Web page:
I survived. Better yet, I thrived.
JFL42 is over for another year. What a year it was. As I said yesterday, I opted for quality over quantity this year and it paid dividends. Yesterday I went to a talk on mental health in comedy. There were laughs, naturally, but a lot of wise words. The panel was Byron Bowers, DeAnne Smith, Andy Kindler and Jessica Holmes, along with moderator Allison Dore. Byron was a performer I’d only recently seen for the first time, but a ton of his set involves some intense vulnerability. He talks about his father being a homeless schizophrenic, dealing with abuse, and intrusive thoughts. It was a solid show, and it became pretty evident throughout that he was a deep thinker that’d done a lot of self analysis. During the panel, everyone spoke to different aspects of performance, anxiety, depression, and what worked for them. It was compassionate, and fascinating. The number of times I found myself involuntarily grunting my agreement was astounding.
After the talk, I had some downtime, and I wanted to prep. The next show I had booked was a live reading of Harold and Kumar. I thought it’d only be fitting to get quite high and have snacks. I did both of those things. I pulled out my vape and dawdled along King Street towards Dollarama. On the way I stumbled across a Bulk Barn, which was oh so much better. I got a bunch of candy, then bought a large fountain drink at the cinema. High? Check. Candy? Check. Absurdly sized Mountain Dew? Check. I was ready.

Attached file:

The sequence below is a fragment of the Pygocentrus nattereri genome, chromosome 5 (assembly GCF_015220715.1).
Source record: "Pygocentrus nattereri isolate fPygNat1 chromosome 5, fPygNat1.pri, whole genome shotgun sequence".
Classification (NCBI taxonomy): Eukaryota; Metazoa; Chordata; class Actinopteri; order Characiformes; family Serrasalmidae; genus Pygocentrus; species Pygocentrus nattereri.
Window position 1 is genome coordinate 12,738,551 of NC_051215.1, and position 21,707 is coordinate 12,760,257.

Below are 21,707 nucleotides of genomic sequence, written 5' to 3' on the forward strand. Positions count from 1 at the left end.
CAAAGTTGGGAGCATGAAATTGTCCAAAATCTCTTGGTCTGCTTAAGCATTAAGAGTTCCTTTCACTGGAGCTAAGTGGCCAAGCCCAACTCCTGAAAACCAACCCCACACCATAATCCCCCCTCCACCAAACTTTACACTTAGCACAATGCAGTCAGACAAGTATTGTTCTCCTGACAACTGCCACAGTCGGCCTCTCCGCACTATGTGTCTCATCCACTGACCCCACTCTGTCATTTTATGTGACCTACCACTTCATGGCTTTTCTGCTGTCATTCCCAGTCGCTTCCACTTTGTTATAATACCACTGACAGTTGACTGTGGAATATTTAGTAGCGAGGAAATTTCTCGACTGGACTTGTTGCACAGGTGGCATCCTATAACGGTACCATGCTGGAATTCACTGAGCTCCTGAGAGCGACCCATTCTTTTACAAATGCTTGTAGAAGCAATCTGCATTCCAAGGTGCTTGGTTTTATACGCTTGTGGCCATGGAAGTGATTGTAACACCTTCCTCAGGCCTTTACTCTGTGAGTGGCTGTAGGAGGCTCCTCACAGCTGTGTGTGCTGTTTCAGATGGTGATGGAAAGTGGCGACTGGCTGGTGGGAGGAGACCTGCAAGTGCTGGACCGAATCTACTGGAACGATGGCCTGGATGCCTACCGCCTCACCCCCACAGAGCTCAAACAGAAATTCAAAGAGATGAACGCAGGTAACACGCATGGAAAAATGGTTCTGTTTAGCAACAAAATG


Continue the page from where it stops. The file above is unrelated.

The reading was a ton of fun. They had a fantastic cast assembled. Warren Sonoda, the film’s director was there. The biggest name would’ve been Stephanie Beatriz (Rosa from Brooklyn 99), but the rest of the panel were all super talented. Local comic Mark Forward proved unequivocally that there’s no such thing as a small part, utterly stealing the show as the Elevator Ding. It was a cool set up. Aside from Stephanie and Andrea Bang (Kim’s Convenience) as Kumar and Harold respectively, everyone played a ton of parts. They all had scripts with their lines highlighted, and everyone got a chance to have a ton of fun scenes. Ann Pornel had a particularly inspired turn as a rabid raccoon. The whole thing was such a neat experience. Seeing these actors getting to let loose and have fun with the script was fantastic. Every once in a while I’d close my eyes and try to view it as a film in my mind’s eye, if that made sense. The show ran long, and I had to skip my booked 7pm act. I didn’t care in the slightest, I’d had such a great time.
Late Bad was its usual brand of brilliant bollocks. As the unofficial “last night” of the festival, Comedy Bar went off until 4am last call. Hell, it probably went off for longer, but I had a serious need for sleep. One last Late Bad show tonight, that I’ll check in on after work, then I may sit out the comedy for a week or two. I think I’ve earned it.